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Gigli (2003)
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Review Date: August 09, 2003
Director: Martin Brest
Writer: Martin Brest
Producers: Martin Brest, Casey Silver
Actors:
Ben Affleck as Larry Gigli
Jennifer Lopez as Ricki
Justin Bartha as Brian
Plot:
A half-assed mob enforcer is asked to watch over a mentally challenged kid until his boss can figure out a way to blackmail the federal prosecutor who calls the kid his brother. Until that time, the mob boss also asks another enforcer, a hot lesbian one, to "help" the half-assed enforcer with his task. The two share duties of overlooking the kid, but at the same time, go back and forth with their own sexual, love and relationship mind-games. The worst movie of all-time (according to some, but not moi) ensues...
Critique:
First of all, this movie is far from being the all-out piece of shit that everyone and their great-uncle seems to be saying. In fact, how could all of these people be saying that it sucks the royal penis when box-office figures are telling us that barely anyone saw it in the first place? (it's currently rated as the Worst Film of All-Time on the IMDB) All that to say that the general ravaging of this movie by other film critics made me want to check it out myself. What did I think? Well, it ain't that bad, to be honest with you. In fact, I thought it was a decent romp during its first half with cute chemistry between the two leads, some funny moments from Affleck, a great job by Justin Bartha as the mentally challenged kid and even an ounce of potential. Unfortunately, it doesn't really go anywhere after that, and despite a continued interesting back-and-forth between Lopez and Affleck, scenes ultimately go on for too long, extended monologues take up too much time, the characters all use "big words" which make no sense in their line of work and the final 20 minutes are just overly-sentimental and unsatisfactory. It isn't a horrible movie, by any means though. I thoroughly enjoyed Affleck's goofy "trying to be a tough guy" character all the way through, and even though I didn't buy his accent in the commercials, I bought it in the movie and I especially loved his solo "bull" conversation in front of the bathroom mirror. Funny stuff. Lopez was also decent, but her character was a little too smug for my taste. I've just never been a fan of self-righteous characters in any movie, so despite looking really hot and providing for a solid performance, I would have lightened her character up a little. Neither character is entirely believable as an "enforcer" though-upon hearing that they have to cut off someone's thumb, they both suddenly grow consciences?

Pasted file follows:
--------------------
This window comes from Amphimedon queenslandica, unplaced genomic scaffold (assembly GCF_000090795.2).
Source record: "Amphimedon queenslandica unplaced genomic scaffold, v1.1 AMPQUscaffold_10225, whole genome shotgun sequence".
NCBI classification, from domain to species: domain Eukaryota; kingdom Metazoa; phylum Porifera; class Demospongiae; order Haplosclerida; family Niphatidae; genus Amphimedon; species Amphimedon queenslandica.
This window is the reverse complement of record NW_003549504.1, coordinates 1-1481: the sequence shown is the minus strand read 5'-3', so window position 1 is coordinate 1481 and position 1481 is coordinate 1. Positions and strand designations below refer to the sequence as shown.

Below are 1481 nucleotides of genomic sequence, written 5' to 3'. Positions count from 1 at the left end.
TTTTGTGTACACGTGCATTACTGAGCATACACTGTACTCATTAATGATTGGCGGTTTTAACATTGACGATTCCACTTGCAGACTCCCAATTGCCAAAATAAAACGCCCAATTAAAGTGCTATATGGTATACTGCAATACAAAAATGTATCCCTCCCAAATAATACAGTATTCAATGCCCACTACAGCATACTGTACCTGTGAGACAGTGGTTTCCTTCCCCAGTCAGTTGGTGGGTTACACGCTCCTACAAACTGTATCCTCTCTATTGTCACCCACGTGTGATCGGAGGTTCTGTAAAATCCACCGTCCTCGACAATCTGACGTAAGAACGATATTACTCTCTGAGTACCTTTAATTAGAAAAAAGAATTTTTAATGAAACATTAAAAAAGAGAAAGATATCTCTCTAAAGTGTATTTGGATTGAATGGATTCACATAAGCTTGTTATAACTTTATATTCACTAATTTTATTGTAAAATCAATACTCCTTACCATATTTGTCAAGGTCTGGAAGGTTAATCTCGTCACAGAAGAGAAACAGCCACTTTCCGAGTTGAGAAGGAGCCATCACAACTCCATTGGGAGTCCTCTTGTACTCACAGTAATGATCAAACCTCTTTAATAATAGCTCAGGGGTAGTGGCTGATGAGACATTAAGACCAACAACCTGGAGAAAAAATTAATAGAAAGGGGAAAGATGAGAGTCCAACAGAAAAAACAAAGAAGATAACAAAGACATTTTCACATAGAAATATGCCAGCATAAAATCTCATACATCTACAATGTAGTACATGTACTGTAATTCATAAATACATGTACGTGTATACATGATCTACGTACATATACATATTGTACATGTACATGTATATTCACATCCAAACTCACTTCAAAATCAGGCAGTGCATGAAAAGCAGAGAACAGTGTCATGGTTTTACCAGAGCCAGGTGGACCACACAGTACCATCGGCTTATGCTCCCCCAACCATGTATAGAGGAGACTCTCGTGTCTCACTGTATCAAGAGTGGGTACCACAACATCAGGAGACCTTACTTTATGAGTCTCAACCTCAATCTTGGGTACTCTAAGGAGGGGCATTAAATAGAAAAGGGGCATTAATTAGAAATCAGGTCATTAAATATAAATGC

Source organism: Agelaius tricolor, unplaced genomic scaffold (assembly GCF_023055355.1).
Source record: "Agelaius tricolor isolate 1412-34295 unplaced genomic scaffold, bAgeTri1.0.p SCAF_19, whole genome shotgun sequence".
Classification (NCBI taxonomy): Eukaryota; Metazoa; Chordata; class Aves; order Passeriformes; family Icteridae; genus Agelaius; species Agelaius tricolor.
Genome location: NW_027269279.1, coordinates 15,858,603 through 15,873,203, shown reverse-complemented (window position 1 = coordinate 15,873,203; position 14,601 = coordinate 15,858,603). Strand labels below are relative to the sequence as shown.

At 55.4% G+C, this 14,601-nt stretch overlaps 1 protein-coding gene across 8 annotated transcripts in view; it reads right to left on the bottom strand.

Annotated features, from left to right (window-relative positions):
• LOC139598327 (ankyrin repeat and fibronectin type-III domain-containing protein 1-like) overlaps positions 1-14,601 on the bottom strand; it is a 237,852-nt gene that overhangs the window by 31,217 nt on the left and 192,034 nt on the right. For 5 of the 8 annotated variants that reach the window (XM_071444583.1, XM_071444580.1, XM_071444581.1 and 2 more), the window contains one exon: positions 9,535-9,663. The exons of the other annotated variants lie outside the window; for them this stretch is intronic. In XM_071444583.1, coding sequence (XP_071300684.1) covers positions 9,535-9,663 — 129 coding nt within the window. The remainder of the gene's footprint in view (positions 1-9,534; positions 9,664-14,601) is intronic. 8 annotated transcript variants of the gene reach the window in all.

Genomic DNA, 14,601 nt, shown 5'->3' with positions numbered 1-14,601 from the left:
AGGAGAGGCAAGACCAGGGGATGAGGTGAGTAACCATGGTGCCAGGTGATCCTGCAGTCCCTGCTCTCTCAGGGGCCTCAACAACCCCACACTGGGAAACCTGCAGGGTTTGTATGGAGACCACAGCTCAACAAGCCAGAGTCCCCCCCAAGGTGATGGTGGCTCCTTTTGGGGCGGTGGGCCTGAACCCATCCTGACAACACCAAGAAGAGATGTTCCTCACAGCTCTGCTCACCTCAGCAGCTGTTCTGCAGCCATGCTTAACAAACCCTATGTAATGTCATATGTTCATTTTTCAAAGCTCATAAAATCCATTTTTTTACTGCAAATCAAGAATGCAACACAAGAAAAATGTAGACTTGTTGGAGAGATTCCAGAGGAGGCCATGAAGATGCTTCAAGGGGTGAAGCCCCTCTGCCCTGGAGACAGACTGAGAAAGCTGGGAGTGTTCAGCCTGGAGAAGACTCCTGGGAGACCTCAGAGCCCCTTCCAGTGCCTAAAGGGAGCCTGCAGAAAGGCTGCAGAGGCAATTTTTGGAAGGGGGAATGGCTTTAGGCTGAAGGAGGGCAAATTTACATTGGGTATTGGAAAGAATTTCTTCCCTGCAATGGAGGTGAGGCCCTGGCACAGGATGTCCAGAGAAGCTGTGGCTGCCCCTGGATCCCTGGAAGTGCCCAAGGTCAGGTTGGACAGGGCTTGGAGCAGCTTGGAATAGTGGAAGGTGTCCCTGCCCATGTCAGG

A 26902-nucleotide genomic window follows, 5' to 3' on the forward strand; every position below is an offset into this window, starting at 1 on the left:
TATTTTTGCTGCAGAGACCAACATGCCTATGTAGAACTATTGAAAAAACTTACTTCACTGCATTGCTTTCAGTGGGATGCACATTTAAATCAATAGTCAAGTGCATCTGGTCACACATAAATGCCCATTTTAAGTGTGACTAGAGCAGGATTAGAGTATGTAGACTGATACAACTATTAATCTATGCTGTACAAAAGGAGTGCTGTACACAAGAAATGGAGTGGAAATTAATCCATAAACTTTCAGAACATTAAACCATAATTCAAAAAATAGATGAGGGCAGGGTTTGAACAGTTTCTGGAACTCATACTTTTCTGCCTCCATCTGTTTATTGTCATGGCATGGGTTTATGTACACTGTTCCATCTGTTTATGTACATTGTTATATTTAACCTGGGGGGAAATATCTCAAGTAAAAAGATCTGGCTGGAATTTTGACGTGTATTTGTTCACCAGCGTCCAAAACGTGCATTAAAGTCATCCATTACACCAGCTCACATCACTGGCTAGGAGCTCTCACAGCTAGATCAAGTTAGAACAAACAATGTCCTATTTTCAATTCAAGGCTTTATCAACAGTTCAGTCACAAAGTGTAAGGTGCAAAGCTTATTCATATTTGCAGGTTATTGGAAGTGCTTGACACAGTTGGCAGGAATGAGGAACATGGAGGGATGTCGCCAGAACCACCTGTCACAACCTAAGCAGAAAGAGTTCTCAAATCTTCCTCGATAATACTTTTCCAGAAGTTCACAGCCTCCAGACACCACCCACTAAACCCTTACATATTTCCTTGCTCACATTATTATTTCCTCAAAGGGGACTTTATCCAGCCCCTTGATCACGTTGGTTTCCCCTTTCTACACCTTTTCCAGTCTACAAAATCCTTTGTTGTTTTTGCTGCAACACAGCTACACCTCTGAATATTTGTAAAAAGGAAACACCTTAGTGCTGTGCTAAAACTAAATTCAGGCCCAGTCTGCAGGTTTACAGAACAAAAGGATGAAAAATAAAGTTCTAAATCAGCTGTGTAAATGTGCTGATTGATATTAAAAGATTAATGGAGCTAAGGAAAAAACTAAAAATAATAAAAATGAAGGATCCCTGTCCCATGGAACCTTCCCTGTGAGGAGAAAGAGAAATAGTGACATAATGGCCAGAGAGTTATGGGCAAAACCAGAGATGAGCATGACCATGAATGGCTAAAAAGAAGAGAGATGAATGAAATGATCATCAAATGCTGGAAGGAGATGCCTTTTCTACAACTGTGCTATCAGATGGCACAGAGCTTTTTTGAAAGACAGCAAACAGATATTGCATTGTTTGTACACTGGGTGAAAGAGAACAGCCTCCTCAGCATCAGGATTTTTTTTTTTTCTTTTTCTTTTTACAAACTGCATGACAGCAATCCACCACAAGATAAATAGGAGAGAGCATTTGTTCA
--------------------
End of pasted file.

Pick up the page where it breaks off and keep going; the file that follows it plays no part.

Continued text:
By the way, I would like to thank the filmmakers for slapping Lopez in as little clothing as possible in a number of scenes, but would also require further explanation as to why she's completely "robed up" during a love-making sequence? How does that work?? The hottest couple in Hollywood are in the throws of passion and the only one flying birthday suit is Big Ben? Pleaaaaze! But what ultimately breaks this film isn't its mediocre screenplay, overly-written dialogue or over-the-top score (this ain't a friggin' Oscar flick, folks...knock it down a few notches), it's the element that has broken many a film before and will break many more in the future and that's its incapacity to balance humor and drama effectively. Martin Brest is no James L. Brooks. There are some films that are able to successfully balance stupid, funny moments with tender emotional ones, but this movie isn't one of them. Some of the humor made me chuckle and some of the emotional angles worked, but on the whole, it just didn't seem to know what it wanted to be. Its finale is a prime example of just that. Ironically, it apparently re-shot its ending after disastrous test screenings, but I can't imagine it being much worse than the dragged-out one here. Incidentally, for fans of both Al Pacino and Christopher Walken, pay close attention because both actors make one-scene "cameos" here. Pacino is fun to watch, but goes totally "Pacino" at the end of his huge monologue (someone should have told Brest that this film's dialogue was just too long at points-then again, this is the same dude who made the 18-hour long MEET JOE BLACK), while Walken is a blast as usual, but he too, seems to be "playing Walken" to a certain extent.

So is the movie as bad as they say? Absolutely not. It's a passable romantic comedy with hints of drama and not much story, but if you dig the two leads, want to see what all the fuss is about and don't mind watching a mentally challenged kid swear and sing along to rap music every now and again (and no, I'm not talking about Eminem), give it a whirl. Oh yeah, did I mention J-Lo's monologue about how "pussies" are better than "penis", the spread-eagle she offers Affleck before asking him to "gobble-gobble" down on her and the "joke" she makes about "sucking his cock for 12 hours straight"? No? Well, that's in there too.
(c) 2016 Berge Garabedian
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